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BRB calling my therapist.
Screenshot: Square enix

The mission has you pick them up like any other mission item, but with a devastating twist: the bigger the body, the longer it takes to pick them up; The action bar fills up faster or slower depending on your body size. you are interacting. The robust Roegadyns take longer to “rise” over the slender Miqo’tes. But none go as fast as the little sylph, her small, leafy body contrasts with the rest. Then, just like in any other mission, the bodies enter your inventory of key items and you must deliver them to the undertaker. In most MMOs, if you collect more than one item of the same type, they pile up in your inventory. In another cruel twist of the knife, Noraxia’s body is not stacked with the rest. You get your own inventory space with your own gut-flavored text.

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This are my friends! Now is not the time for short, fourth-wall-breaking jokes!
Screenshot: Square enix

Whenever you complete a collection mission in FF14, you have to “deliver” the key item to the mission NPC. When it was time to “deliver” the bodies (represented by a white flower icon with some totally inappropriate flavor text), I didn’t want to. For a moment my cursor hovered over the “deliver” command and I couldn’t click it. I started to cry. And my reluctance was well founded. Whenever you “deliver” something normally, you never see the item in question. Your character goes through the movement of taking something out of your pocket, the mission NPC accepts it, but nothing materializes. When I handed the bodies over to the undertaker, they appeared in the back of the funeral car, mouths limp in their death wail, eyes wide and staring blankly.

Fuck, man.

I love when the mechanics of a game reinforce its storytelling. In Final Fantasy XIV, the commands you have been mindlessly using throughout the game to complete missions (collect, use, deliver) have now become very important. The game forces you to think about exactly what you are doing while the callous reactions of the undertakers teach you a meta-lesson of compassion.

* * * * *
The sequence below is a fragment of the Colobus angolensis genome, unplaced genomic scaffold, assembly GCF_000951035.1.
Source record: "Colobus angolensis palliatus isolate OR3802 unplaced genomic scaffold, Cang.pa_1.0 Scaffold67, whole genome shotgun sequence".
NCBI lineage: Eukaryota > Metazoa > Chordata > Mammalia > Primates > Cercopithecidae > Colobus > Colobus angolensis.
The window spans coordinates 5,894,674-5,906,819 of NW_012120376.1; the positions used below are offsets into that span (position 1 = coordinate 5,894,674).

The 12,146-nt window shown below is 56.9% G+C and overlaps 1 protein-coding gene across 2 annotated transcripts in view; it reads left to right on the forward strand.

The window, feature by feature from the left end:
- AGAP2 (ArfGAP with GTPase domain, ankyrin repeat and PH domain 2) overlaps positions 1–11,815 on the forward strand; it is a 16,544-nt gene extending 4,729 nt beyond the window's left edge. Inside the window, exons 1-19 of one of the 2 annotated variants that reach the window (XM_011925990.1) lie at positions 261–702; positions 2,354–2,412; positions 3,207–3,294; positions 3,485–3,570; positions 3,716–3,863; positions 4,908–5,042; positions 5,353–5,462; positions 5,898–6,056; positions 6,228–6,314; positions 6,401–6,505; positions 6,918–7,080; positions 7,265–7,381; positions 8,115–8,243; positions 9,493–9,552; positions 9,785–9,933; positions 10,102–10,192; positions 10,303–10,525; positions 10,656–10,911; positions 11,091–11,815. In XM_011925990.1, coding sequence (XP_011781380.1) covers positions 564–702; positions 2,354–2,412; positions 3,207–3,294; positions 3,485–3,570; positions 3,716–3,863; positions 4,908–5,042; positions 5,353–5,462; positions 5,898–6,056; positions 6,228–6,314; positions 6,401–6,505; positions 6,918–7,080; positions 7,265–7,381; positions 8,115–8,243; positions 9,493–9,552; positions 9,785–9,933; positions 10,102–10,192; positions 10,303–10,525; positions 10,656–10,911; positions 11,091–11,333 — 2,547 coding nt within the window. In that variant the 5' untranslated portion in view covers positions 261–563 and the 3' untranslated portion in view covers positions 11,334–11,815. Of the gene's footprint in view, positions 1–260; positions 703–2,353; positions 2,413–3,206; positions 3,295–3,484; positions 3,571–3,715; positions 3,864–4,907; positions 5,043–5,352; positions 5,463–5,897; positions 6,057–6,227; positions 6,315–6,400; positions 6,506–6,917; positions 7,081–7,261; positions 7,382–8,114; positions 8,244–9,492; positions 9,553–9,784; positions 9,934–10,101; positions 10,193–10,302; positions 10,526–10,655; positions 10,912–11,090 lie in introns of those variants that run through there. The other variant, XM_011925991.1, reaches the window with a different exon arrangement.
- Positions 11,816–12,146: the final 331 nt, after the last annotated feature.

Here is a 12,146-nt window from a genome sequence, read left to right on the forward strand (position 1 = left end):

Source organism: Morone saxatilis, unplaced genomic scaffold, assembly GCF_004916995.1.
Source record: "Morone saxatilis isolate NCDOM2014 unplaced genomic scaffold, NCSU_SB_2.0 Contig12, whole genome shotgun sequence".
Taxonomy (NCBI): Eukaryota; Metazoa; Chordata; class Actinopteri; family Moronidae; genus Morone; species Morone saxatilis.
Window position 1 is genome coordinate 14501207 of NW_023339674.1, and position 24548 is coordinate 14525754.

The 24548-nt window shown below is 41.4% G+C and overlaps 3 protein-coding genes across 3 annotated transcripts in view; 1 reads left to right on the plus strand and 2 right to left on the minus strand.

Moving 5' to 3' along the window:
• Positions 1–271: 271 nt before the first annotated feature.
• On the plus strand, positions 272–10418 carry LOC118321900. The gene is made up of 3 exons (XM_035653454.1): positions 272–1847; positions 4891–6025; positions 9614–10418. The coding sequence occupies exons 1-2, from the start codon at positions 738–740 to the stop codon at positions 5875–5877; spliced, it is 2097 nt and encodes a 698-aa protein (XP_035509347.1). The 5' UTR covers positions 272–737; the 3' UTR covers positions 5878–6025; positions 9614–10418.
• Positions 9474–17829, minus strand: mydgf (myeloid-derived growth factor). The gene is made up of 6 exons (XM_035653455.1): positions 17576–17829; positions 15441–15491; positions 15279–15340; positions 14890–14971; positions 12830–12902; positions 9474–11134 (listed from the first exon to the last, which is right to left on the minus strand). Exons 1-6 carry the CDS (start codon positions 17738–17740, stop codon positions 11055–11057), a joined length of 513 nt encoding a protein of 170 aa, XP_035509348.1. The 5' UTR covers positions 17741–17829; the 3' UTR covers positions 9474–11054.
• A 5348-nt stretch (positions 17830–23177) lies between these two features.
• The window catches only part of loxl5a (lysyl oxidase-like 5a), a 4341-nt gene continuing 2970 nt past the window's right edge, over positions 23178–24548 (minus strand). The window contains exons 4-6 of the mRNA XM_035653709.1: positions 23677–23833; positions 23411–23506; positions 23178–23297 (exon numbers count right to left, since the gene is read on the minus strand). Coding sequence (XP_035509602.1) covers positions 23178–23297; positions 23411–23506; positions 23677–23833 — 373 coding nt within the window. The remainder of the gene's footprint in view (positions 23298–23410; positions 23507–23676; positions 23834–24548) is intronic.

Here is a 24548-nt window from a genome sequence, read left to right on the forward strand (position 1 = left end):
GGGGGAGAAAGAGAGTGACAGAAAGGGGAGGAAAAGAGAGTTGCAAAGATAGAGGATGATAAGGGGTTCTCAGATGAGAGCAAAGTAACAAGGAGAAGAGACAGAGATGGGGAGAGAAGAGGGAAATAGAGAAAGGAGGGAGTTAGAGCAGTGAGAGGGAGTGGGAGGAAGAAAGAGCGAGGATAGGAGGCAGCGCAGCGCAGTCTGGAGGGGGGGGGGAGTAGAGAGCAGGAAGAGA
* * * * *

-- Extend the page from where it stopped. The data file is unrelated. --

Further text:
“Throw them from behind, it’s not like they’ll complain if you’re rude!” Sir, I’ll fight you if we meet again.
Screenshot: Square enix

In most MMOs, you are a merchant of death. Up to this point I have probably completed dozens of missions where I am asked to search corpses for one trinket or another. I have done this habitually and without thinking, the dead are nothing more than a search box to tick.

The way the undertakers talk to you, urging you to hurry, noting that the dead won’t mind a little rough handling, the script is changed. They are the foolish quests who are eager to check that box while you are the one left behind after the devastation. How many times have I thoughtlessly clicked on the text boxes of a widow mourning her husband’s fate? And now, when they have done that to me, I am furious that somehow I can’t immolate these people with a Fire III spell.

This quest is something that will stay with me for a long time. It has become one of my “this video game made me cry” moments, archived alongside the pacifist ending of Under the story and the time of the menu in Final Fantasy XV. Despite all the pain and suffering this game has put me through, from the way it’s told, this is just the beginning. I can’t imagine how future moments in the game’s storytelling can beat this, but I’m excited to see him try. While conducting this search, I thought about writing a heavily worded letter to Square Enix detailing my distress. Here it goes:

Dear Square Enix:

How dare you. What the fuck How dare you!

I love this. Please hurt me again soon.

Love,
I